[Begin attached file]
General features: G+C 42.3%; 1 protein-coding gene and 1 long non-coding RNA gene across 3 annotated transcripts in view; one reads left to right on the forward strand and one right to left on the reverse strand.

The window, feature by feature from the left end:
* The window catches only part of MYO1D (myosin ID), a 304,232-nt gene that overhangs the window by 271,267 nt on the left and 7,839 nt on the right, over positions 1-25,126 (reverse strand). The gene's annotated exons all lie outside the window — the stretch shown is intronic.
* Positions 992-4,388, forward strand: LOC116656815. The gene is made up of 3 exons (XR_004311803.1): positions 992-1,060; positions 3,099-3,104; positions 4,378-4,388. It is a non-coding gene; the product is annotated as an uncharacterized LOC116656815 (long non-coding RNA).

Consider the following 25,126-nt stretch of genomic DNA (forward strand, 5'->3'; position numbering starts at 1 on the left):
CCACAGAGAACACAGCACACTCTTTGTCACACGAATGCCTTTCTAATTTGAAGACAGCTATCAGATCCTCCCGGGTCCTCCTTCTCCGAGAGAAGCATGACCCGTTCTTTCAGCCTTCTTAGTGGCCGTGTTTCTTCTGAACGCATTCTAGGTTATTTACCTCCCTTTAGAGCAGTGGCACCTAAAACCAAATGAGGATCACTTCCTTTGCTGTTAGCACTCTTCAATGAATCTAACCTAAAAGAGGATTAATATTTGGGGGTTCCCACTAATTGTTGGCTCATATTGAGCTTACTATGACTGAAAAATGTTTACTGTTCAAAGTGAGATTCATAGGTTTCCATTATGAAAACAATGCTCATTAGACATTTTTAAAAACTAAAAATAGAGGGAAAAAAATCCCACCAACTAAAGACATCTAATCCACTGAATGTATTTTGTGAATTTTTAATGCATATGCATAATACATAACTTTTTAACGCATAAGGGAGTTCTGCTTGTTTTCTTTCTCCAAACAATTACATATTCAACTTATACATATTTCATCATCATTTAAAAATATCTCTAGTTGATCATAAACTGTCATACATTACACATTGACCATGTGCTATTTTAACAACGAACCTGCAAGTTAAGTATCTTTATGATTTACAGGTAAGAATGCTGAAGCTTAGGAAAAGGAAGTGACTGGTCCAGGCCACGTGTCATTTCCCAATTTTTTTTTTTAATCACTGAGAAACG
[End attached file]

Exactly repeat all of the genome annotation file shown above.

General features: G+C 42.3%; 1 protein-coding gene and 1 long non-coding RNA gene across 3 annotated transcripts in view; one reads left to right on the forward strand and one right to left on the reverse strand.

The window, feature by feature from the left end:
* The window catches only part of MYO1D (myosin ID), a 304,232-nt gene that overhangs the window by 271,267 nt on the left and 7,839 nt on the right, over positions 1-25,126 (reverse strand). The gene's annotated exons all lie outside the window — the stretch shown is intronic.
* Positions 992-4,388, forward strand: LOC116656815. The gene is made up of 3 exons (XR_004311803.1): positions 992-1,060; positions 3,099-3,104; positions 4,378-4,388. It is a non-coding gene; the product is annotated as an uncharacterized LOC116656815 (long non-coding RNA).

Consider the following 25,126-nt stretch of genomic DNA (forward strand, 5'->3'; position numbering starts at 1 on the left):
CCACAGAGAACACAGCACACTCTTTGTCACACGAATGCCTTTCTAATTTGAAGACAGCTATCAGATCCTCCCGGGTCCTCCTTCTCCGAGAGAAGCATGACCCGTTCTTTCAGCCTTCTTAGTGGCCGTGTTTCTTCTGAACGCATTCTAGGTTATTTACCTCCCTTTAGAGCAGTGGCACCTAAAACCAAATGAGGATCACTTCCTTTGCTGTTAGCACTCTTCAATGAATCTAACCTAAAAGAGGATTAATATTTGGGGGTTCCCACTAATTGTTGGCTCATATTGAGCTTACTATGACTGAAAAATGTTTACTGTTCAAAGTGAGATTCATAGGTTTCCATTATGAAAACAATGCTCATTAGACATTTTTAAAAACTAAAAATAGAGGGAAAAAAATCCCACCAACTAAAGACATCTAATCCACTGAATGTATTTTGTGAATTTTTAATGCATATGCATAATACATAACTTTTTAACGCATAAGGGAGTTCTGCTTGTTTTCTTTCTCCAAACAATTACATATTCAACTTATACATATTTCATCATCATTTAAAAATATCTCTAGTTGATCATAAACTGTCATACATTACACATTGACCATGTGCTATTTTAACAACGAACCTGCAAGTTAAGTATCTTTATGATTTACAGGTAAGAATGCTGAAGCTTAGGAAAAGGAAGTGACTGGTCCAGGCCACGTGTCATTTCCCAATTTTTTTTTTTAATCACTGAGAAACG